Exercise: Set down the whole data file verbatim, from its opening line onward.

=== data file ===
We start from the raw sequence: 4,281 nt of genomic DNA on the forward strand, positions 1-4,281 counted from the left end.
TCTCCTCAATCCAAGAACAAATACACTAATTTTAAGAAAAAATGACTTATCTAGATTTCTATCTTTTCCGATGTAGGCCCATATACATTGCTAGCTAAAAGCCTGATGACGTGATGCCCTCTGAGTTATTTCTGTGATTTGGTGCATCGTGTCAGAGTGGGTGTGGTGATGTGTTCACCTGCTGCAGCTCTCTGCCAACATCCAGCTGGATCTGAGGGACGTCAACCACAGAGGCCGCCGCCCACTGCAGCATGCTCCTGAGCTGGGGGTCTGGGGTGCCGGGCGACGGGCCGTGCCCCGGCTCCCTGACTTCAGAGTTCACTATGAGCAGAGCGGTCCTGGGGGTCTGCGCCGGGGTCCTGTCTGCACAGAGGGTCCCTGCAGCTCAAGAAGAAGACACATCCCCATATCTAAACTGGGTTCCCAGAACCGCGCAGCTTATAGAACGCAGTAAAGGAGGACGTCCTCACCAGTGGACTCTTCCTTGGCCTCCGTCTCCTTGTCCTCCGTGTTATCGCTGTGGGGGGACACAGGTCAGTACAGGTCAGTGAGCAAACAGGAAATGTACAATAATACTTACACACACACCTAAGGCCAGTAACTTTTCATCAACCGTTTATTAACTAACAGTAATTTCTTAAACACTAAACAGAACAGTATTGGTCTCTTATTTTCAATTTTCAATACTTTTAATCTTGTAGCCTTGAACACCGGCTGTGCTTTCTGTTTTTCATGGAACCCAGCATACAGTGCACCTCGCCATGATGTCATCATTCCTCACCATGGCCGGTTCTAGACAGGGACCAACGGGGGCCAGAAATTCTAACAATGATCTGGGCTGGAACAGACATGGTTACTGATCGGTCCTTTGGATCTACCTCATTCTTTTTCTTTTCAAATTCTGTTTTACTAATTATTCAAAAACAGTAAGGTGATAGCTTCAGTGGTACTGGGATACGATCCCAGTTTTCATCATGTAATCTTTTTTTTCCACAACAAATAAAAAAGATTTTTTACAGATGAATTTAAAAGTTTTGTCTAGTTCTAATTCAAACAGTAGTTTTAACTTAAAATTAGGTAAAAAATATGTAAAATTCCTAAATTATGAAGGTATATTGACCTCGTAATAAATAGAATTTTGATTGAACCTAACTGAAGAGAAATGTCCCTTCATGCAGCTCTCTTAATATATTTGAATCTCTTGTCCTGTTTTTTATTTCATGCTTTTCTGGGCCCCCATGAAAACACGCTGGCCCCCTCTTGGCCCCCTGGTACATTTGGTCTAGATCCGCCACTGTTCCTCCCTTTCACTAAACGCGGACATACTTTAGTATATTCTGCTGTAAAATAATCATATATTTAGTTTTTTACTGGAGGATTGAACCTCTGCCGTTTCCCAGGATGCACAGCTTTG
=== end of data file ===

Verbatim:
We start from the raw sequence: 4,281 nt of genomic DNA on the forward strand, positions 1-4,281 counted from the left end.
TCTCCTCAATCCAAGAACAAATACACTAATTTTAAGAAAAAATGACTTATCTAGATTTCTATCTTTTCCGATGTAGGCCCATATACATTGCTAGCTAAAAGCCTGATGACGTGATGCCCTCTGAGTTATTTCTGTGATTTGGTGCATCGTGTCAGAGTGGGTGTGGTGATGTGTTCACCTGCTGCAGCTCTCTGCCAACATCCAGCTGGATCTGAGGGACGTCAACCACAGAGGCCGCCGCCCACTGCAGCATGCTCCTGAGCTGGGGGTCTGGGGTGCCGGGCGACGGGCCGTGCCCCGGCTCCCTGACTTCAGAGTTCACTATGAGCAGAGCGGTCCTGGGGGTCTGCGCCGGGGTCCTGTCTGCACAGAGGGTCCCTGCAGCTCAAGAAGAAGACACATCCCCATATCTAAACTGGGTTCCCAGAACCGCGCAGCTTATAGAACGCAGTAAAGGAGGACGTCCTCACCAGTGGACTCTTCCTTGGCCTCCGTCTCCTTGTCCTCCGTGTTATCGCTGTGGGGGGACACAGGTCAGTACAGGTCAGTGAGCAAACAGGAAATGTACAATAATACTTACACACACACCTAAGGCCAGTAACTTTTCATCAACCGTTTATTAACTAACAGTAATTTCTTAAACACTAAACAGAACAGTATTGGTCTCTTATTTTCAATTTTCAATACTTTTAATCTTGTAGCCTTGAACACCGGCTGTGCTTTCTGTTTTTCATGGAACCCAGCATACAGTGCACCTCGCCATGATGTCATCATTCCTCACCATGGCCGGTTCTAGACAGGGACCAACGGGGGCCAGAAATTCTAACAATGATCTGGGCTGGAACAGACATGGTTACTGATCGGTCCTTTGGATCTACCTCATTCTTTTTCTTTTCAAATTCTGTTTTACTAATTATTCAAAAACAGTAAGGTGATAGCTTCAGTGGTACTGGGATACGATCCCAGTTTTCATCATGTAATCTTTTTTTTCCACAACAAATAAAAAAGATTTTTTACAGATGAATTTAAAAGTTTTGTCTAGTTCTAATTCAAACAGTAGTTTTAACTTAAAATTAGGTAAAAAATATGTAAAATTCCTAAATTATGAAGGTATATTGACCTCGTAATAAATAGAATTTTGATTGAACCTAACTGAAGAGAAATGTCCCTTCATGCAGCTCTCTTAATATATTTGAATCTCTTGTCCTGTTTTTTATTTCATGCTTTTCTGGGCCCCCATGAAAACACGCTGGCCCCCTCTTGGCCCCCTGGTACATTTGGTCTAGATCCGCCACTGTTCCTCCCTTTCACTAAACGCGGACATACTTTAGTATATTCTGCTGTAAAATAATCATATATTTAGTTTTTTACTGGAGGATTGAACCTCTGCCGTTTCCCAGGATGCACAGCTTTG